Date of Award:
Master of Science (MS)
Department name when degree awarded
Fisheries and Wildlife
Frederick G. Lindzey
Frederick G. Lindzey
Forty radio-collared cougars (Felis concolor) were monitored for 630 cougar months. Track searches were conducted and tracking information was gathered over a 20-month period. Vulnerability was estimated to be greatest for 0 to 6-month-old kittens. This age class is the most susceptible to starvation after being orphaned, or being killed by hounds when the hunter is unaware of their presence, since their tracks were found with their mother's tracks only 19 percent of the time. Tracks of 7 to 12-month old kittens were found with their mother's tracks 43 percent of the time. Relative road-crossing frequencies of seven classes of transients and resident adults were derived from sequential, aerial telemetry locations. Significant differences (P < 0.043) in crossing frequencies were found among these classes. A relative vulnerability index, based on road-crossing frequencies, was calculated for each class. Compared to an average vulnerability index of one for all classes, resident females without kittens, and those with 0 to 6-month, 7 to 12-month, and 13 to 18-month-old kittens, had relative vulnerability indices of 0 . 6, 0.5, 0.83, and 0.78, respectively. Transient females, resident males and transient males had indices of 0.93, 0.95, and 1.35, respectively.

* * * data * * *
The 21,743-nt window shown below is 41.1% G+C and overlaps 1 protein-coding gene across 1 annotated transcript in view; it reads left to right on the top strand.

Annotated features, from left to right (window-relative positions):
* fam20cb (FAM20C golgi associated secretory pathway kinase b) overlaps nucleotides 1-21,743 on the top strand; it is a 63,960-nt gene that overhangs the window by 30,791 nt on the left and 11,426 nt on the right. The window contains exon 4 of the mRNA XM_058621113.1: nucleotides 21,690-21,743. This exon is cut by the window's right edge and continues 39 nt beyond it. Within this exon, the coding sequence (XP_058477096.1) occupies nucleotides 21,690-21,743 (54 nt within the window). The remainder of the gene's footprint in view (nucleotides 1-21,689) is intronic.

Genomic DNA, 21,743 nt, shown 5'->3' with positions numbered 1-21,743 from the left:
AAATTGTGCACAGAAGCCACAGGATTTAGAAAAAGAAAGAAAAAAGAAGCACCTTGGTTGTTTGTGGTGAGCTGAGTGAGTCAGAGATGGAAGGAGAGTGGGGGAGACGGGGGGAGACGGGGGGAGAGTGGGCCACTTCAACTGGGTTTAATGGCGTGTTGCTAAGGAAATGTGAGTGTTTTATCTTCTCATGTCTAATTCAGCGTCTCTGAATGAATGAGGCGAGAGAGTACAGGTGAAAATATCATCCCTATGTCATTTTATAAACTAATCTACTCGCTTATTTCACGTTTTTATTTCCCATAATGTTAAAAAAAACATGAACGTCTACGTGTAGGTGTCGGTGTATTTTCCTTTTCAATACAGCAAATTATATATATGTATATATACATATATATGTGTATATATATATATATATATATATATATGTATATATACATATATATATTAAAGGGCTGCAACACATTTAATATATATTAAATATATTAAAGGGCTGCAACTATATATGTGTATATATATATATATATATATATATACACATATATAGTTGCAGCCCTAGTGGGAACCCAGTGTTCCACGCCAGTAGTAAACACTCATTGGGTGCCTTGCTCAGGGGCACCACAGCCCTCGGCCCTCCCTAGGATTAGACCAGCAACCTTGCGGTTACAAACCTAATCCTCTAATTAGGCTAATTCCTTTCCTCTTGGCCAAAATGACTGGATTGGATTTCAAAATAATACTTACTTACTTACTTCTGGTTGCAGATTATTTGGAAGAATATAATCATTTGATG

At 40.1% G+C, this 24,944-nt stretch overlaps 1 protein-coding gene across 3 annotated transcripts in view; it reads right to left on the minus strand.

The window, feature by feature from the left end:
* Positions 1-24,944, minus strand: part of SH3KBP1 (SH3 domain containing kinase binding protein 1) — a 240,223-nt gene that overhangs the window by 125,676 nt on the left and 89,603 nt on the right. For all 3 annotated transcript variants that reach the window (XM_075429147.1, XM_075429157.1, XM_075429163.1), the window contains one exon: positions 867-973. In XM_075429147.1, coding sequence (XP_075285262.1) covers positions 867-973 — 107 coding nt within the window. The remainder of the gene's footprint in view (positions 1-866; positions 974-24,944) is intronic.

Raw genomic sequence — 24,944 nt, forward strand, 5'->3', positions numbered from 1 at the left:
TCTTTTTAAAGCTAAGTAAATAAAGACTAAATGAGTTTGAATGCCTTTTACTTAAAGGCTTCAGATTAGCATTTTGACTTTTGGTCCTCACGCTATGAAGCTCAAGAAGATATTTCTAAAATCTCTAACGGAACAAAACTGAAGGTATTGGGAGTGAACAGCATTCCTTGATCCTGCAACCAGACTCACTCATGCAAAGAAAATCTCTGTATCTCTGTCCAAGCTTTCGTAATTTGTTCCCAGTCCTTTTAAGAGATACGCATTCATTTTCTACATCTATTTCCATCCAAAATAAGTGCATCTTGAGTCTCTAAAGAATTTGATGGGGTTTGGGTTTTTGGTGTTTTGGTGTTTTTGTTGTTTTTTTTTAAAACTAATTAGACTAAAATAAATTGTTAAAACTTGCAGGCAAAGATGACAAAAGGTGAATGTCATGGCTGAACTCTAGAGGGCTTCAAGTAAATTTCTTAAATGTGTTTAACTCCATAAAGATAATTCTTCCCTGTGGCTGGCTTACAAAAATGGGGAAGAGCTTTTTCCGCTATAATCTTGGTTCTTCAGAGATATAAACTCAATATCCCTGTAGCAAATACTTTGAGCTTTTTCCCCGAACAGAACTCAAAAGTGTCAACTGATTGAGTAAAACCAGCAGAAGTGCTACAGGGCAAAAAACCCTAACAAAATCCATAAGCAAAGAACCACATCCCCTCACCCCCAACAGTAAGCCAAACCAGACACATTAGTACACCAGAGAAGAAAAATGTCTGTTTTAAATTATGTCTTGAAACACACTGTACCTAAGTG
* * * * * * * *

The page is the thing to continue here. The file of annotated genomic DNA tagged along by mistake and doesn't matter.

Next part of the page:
After two years of experimental hunts, where the average density of harvestable cougars (kittens and females accompanied by kittens excluded) 2 was 0.71/100 km, hunters found an average of 1.3 tracks per day and started their hounds on 1 in 3.8 of these tracks. Treeing a cougar required an average of 8.7 hunting days and covering 559 km of road during track searches. The level of experience of the hunter and his hounds appeared to be very important in determining hunting success. How the differential vulnerability between cougar classes may affect the composition of the hunter harvest was also discussed.
Barnhurst, Dan, "Vulnerability of Cougars to Hunting" (1986). All Graduate Theses and Dissertations. 6166.
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